Trump’s starting point and defining emotion on foreign policy is anger—not at America’s enemies, but at its friends. In a lengthy interview with Playboy magazine in 1990, Trump was asked what would a President Trump’s foreign policy be like. He answered: “He would believe very strongly in extreme military strength. He wouldn’t trust anyone. He wouldn’t trust the Russians; he wouldn’t trust our allies; he’d have a huge military arsenal, perfect it, understand it. Part of the problem is that we’re defending some of the wealthiest countries in the world for nothing. ... We’re being laughed at around the world, defending Japan.”
He then elaborated on his skepticism of allies. “We Americans are laughed at around the world for losing a hundred and fifty billion dollars year after year, for defending wealthy nations for nothing, nations that would be wiped off the face of the earth in about 15 minutes if it weren’t for us. Our ‘allies’ are making billions screwing us.”
Trump has long believed the United States is being taken advantage of by its allies. He would prefer that the United States not have to defend other nations, but, if it does, he wants to get paid as much as possible for it. No nation has come in for quite as much criticism from Trump as Japan. “It’s time for us to end our vast deficits by making Japan and others who can afford it pay,” Trump said in an open letter to the American people in 1987. “Our world protection is worth hundreds of billions of dollars to these countries and their stake in their protection is far greater than ours.”
In the intervening years, he found new targets but he never let go of his antagonism toward the Japanese. On the campaign trail recently, he took the unusual step of promising to renegotiate the 1960 U.S.-Japan Treaty. “If somebody attacks Japan,” he said, “we have to immediately go and start World War III, OK? If we get attacked, Japan doesn’t have to help us. Somehow, that doesn’t sound so fair. Does that sound good?”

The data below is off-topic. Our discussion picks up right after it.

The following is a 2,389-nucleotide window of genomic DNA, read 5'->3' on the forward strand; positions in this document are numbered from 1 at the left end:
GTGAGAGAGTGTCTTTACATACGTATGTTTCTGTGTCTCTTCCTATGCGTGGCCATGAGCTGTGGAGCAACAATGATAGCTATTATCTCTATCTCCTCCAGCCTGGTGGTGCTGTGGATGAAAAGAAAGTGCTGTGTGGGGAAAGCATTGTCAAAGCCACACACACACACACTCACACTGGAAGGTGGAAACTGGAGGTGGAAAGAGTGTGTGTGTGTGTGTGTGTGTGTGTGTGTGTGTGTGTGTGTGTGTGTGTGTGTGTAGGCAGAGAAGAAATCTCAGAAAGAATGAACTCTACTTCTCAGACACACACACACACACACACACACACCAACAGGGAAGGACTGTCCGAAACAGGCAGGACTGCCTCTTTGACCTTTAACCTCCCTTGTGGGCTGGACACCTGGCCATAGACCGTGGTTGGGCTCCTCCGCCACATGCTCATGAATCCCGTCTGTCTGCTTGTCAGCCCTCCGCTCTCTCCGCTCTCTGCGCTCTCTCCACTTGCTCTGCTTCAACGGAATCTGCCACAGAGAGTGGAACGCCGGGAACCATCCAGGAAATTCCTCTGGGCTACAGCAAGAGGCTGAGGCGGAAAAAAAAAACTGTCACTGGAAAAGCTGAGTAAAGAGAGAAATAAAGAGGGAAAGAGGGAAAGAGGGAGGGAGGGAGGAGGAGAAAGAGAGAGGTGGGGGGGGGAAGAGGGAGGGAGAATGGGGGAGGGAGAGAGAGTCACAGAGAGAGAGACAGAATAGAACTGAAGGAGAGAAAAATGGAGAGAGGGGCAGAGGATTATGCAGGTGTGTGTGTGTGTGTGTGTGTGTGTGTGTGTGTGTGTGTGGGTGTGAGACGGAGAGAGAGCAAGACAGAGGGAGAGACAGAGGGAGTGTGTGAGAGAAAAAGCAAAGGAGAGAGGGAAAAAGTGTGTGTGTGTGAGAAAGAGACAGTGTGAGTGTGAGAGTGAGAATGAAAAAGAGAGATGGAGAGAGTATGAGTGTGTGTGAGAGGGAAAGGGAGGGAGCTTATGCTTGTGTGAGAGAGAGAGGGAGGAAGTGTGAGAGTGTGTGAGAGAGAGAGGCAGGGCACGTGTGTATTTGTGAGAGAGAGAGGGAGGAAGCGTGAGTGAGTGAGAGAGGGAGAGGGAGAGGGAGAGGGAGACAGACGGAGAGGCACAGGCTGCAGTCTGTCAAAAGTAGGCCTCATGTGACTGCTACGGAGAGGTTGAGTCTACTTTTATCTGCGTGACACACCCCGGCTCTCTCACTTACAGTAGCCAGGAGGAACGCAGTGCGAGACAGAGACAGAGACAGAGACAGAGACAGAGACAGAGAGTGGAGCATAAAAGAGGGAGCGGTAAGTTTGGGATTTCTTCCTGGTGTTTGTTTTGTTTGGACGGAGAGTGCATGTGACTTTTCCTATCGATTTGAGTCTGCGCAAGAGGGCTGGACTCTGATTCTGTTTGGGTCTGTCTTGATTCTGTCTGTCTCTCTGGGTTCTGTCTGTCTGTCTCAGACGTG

He has also criticized other allies. In 2013, he said, “How long will we go on defending South Korea from North Korea without payment? When will they start to pay us?” He has made the point again on the campaign trail. In an interview with NBC, he said, “We have 28,000 soldiers on the line in South Korea between the madman and them. We get practically nothing compared to the cost of this.”
Trump doesn’t let Europe off the hook, either. Several years ago, he wrote, “Pulling back from Europe would save this country millions of dollars annually. The cost of stationing NATO troops in Europe is enormous. And these are clearly funds that can be put to better use.” On the campaign trail, he complained that Germany is not carrying more of the burden of NATO and asked why the United States should lead on European security.
The truth is very different. America’s allies do pay for a proportion of U.S. bases. But they do not pay the full cost. This is largely because those alliances also work to America’s benefit by providing it with prepositioned forces and regional stability. It would actually cost more to station troops in the United States and have to deploy them overseas in a crisis. But this rings hollow for Trump because he is not convinced that the United States should be doing it at all.